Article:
Are Food Cravings and Excess Food Consumption a Sign of Brain Damage?

July 12, 2011 | Byron J. Richards, Board Certified Clinical Nutritionist

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 Are Food Cravings and Excess Food Consumption a Sign of Brain Damage?
The problem with sliding down the slippery slope of slow and progressive weight gain over the years is that you may have a lot of trouble pulling yourself up and out of the hole. In fact, new science says you most likely caused brain damage by eating too much food. Such damage causes you to crave and eat what you know you shouldn't. A variety of new studies shed light on the complex and fascinating subject of food cravings and your mind.

Around your body, insulin acts as a taxicab to transport sugar passengers to places that need them. A primary use of sugar is for fuel, like gas in your car. Since your cells don't go to a gas station, insulin takes the gas to them. What your cells don't need, is transported by insulin to your liver and converted to a form of short-term fuel storage called glycogen. Glycogen can readily be converted back to glucose to sustain your blood sugar levels between meals and while you sleep. If you have more sugar than your liver needs, it is transported to your white adipose tissue to be stored as fat. If that system gets overloaded, fat builds up in all the wrong places such as your liver, pancreas, heart, arteries, and muscles – causing disease.

When you eat too much food and gain weight, you develop a problem called insulin resistance. Since cells already have plenty of fuel, their membranes take down their receptors for insulin so that more fuel is not crammed into them – causing death from too much food. Likewise, your liver takes down its insulin receptors, as no more fuel is needed. Once your liver does this you are on a fast track to a fatty liver and type 2 diabetes. Insulin resistance generally means too much sugar and high levels of insulin, and no place that wants either. It is the opposite of a fuel shortage. Only humans would try to keep cramming fuel into their tank when it is already full.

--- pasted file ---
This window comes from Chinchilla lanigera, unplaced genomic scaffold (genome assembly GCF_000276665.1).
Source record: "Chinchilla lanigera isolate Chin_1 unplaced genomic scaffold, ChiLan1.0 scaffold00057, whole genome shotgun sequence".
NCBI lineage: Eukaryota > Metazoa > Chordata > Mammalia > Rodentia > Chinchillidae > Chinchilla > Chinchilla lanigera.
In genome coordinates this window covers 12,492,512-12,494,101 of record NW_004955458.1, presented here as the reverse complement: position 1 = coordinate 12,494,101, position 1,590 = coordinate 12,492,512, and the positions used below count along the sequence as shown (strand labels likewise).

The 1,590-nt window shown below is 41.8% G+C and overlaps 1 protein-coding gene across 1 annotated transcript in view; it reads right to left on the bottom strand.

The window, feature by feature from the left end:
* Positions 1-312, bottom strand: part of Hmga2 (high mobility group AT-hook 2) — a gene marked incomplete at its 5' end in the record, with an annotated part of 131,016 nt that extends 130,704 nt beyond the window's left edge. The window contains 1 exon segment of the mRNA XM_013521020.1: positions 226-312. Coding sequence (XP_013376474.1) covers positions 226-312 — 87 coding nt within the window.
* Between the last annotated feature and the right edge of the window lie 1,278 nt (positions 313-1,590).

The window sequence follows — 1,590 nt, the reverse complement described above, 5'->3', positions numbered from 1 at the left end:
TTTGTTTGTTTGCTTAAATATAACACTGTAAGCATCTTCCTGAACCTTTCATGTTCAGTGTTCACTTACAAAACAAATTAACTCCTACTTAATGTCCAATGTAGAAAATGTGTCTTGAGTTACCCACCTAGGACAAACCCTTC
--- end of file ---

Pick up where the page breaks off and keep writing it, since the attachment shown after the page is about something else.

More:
The above issues are going on around your body, but it is up to your brain to figure out what to do about this sad state of affairs. Your brain actually has plenty of training to deal with this issue; unfortunately for you, it is completely irrelevant. Your brain's prior genetic training over many generations has to do with survival in the face of starvation. You do not have long-term genetic experience to deal with over-consumption of food.

New science is now demonstrating how insulin works in your brain. This new science is based on animal studies that would be impossible to conduct in humans. It shows that there are insulin receptors in the hypothalamus gland of your brain, in the same area where leptin receptors enable a full signal following a meal. Under conditions of normal body weight, which typically means normal food availability, insulin behaves in tandem with leptin to keep metabolism running along at an optimal pace. However, under conditions of starvation, when leptin levels drop, then insulin behaves differently. It directly slows down metabolism1 while turning on food cravings. This is a survival mechanism to recover from starvation. It turns out that a high insulin surge entering your brain in conjunction with low leptin helps your body eat more food quickly and store it as fat, so as to recover from starvation. As you develop more fat, then leptin levels rise, and leptin and insulin work in tandem to facilitate faster metabolism.

That is a wonderful mechanism for starvation recovery, but it is a brutal mechanism to overcome if you have been eating too much food year after year. Unfortunately, overweight people have leptin resistance which means that leptin is high in their blood but not getting into their brain. This is a false state of perceived starvation. It makes you eat large meals that cause dramatic surges of insulin into your brain. In fact, you can tell this is happening to you any time you eat too much and feel tired instead of energized – a common complaint in overweight people following a meal (and a warning to normal-weight people not to do that too often).